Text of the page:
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Researchers use A.I. to make smiling pet pics — and it’s as creepy as it sounds

NVIDIA Research

Can’t get your dog or that tiger at the zoo to smile for your Instagram? A new artificially intelligent program developed by researchers from Nvidia can take the expression from one animal and put it on the photo of another animal. Called GANimal — after generative adversarial networks, a type of A.I. — the software allows users to upload an image of one animal to re-create the pet’s expression and pose on another animal.

GAN programs are designed to convert one image to look like another, but are typically focused on more narrow tasks like turning horses to zebras. GANimal, however, applies several different changes to the image, adjusting the expression, the position of the animal’s head, and in many cases, even the background, from the inspiration image onto the source image. Unlike most GANs, the program is designed to work with any animal.

Just how well it works, however, is up for debate. One of the sample images shared by the researchers makes a pug look more like a mastiff and a fox look more like a lynx. While some of the sample images have a rather creepy look to them, the research could have important implications on future A.I. research.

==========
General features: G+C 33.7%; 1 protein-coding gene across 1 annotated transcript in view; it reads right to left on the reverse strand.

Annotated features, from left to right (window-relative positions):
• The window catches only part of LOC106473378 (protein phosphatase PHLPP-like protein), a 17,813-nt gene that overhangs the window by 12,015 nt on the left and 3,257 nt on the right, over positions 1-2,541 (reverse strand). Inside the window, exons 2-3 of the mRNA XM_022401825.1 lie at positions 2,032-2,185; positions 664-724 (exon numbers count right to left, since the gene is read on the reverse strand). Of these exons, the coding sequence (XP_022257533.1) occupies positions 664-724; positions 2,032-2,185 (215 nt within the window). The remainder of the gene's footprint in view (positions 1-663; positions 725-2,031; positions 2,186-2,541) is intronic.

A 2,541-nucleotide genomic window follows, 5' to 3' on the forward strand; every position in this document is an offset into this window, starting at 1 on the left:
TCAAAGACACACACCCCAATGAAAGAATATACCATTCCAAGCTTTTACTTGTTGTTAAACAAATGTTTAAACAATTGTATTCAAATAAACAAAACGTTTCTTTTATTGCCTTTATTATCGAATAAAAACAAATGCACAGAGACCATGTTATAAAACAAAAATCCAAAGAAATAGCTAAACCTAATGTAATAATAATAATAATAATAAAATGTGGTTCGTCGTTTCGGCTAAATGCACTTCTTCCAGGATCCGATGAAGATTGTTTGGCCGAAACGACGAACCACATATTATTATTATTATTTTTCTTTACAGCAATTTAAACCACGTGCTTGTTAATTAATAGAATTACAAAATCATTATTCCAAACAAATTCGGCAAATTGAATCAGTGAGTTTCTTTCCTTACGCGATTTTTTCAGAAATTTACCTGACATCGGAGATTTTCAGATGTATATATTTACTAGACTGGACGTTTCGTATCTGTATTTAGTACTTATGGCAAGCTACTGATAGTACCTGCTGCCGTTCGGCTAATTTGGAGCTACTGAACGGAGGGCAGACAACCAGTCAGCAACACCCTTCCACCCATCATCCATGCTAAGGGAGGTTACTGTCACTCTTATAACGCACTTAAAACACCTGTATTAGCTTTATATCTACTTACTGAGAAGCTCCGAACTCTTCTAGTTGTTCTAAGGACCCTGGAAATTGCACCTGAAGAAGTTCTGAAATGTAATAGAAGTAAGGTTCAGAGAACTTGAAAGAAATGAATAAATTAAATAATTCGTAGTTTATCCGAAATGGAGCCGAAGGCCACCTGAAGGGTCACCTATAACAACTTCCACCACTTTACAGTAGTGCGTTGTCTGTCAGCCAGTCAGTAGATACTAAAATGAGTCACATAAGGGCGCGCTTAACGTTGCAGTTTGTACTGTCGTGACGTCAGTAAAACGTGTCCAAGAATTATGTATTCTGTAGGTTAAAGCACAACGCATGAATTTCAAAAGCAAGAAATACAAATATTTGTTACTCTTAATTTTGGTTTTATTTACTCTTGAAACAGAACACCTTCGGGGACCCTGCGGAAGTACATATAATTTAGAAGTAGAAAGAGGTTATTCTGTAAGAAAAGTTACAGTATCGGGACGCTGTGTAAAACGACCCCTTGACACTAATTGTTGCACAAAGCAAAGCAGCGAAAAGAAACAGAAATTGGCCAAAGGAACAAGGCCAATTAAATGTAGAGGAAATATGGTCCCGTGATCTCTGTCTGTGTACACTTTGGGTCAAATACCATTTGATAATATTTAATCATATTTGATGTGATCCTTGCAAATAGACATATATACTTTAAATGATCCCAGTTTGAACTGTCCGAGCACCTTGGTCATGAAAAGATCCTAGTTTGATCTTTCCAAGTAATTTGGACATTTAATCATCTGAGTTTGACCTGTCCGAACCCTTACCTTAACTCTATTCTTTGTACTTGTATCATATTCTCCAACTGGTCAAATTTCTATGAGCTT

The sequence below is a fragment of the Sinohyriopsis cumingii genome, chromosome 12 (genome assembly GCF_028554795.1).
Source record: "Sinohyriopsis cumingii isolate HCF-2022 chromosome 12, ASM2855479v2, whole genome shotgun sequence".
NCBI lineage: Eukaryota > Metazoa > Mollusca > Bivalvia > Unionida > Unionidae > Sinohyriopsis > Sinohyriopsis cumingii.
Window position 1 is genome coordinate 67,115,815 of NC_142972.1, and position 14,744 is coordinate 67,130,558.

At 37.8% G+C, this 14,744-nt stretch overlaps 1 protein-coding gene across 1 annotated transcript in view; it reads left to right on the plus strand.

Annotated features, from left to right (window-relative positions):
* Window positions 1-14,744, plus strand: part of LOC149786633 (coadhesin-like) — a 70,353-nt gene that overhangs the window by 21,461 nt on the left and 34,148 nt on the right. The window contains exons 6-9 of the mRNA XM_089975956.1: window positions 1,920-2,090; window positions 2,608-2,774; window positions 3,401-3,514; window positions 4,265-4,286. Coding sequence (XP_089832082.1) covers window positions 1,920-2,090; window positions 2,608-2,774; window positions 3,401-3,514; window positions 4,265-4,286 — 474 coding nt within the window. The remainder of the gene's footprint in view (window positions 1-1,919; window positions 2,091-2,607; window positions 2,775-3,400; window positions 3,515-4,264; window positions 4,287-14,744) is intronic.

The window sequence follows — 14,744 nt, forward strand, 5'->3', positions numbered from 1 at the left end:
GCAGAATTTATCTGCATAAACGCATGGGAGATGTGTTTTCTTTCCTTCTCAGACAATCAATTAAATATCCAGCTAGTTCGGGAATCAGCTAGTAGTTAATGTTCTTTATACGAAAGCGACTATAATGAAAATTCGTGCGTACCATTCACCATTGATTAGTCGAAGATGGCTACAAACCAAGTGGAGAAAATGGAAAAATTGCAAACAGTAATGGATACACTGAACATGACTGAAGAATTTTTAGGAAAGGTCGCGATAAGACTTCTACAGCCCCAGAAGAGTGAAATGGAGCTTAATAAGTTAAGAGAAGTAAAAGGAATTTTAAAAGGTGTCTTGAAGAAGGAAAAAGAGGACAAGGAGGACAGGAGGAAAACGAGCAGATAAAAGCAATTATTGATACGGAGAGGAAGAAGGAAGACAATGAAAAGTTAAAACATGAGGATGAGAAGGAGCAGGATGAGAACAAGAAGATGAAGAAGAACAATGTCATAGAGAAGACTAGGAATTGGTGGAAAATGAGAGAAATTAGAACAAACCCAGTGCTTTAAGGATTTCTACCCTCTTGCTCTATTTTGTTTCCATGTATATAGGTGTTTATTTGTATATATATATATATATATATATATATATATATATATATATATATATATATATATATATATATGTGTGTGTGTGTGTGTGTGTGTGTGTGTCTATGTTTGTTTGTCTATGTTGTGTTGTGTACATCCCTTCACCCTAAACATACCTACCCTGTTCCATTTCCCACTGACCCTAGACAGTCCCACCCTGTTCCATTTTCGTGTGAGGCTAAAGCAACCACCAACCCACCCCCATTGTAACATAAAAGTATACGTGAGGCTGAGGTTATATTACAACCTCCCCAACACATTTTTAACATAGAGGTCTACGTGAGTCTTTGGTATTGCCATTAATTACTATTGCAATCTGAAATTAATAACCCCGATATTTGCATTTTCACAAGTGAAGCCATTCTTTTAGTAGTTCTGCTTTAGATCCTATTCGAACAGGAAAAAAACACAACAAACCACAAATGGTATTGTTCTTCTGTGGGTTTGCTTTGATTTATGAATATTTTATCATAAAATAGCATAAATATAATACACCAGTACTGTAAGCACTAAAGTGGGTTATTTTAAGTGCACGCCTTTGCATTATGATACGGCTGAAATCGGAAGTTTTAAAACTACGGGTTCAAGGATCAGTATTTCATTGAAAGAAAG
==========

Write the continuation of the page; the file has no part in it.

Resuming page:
As Nvidia explains, previous programs needed several images of the target animal to work, where the new program needs only one. The researchers call the variation a FUNIT — “a Few-shot UNsupervised Image-to-image Translation” algorithm. The target, or animal the new expression is to be added to, is specified with a small handful of images instead of the mass number usually required to train artificial intelligence programs.

The program learned to mix those expressions onto a new animal in the same way that a lot of people learn — practice. “In this case, we train a network to jointly solve many translation tasks where each task is about translating a random source animal to a random target animal by leveraging a few example images of the target animal,” said Ming-Yu Liu, one of the lead researchers on the project. “Through practicing solving different translation tasks, eventually the network learns to generalize to translate known animals to previously unseen animals.”

The work could lead to real-world uses with additional research, Nvidia suggests, including the creation of live-action movies using easily trainable dogs, then using A.I. to turn those dogs into tigers. But, the work is also an ongoing part of researcher Liu’s goal to use neural networks to give software an “imagination” that’s more human.

The program is available to try out on your own photos at Nvidia’s AI Playground.

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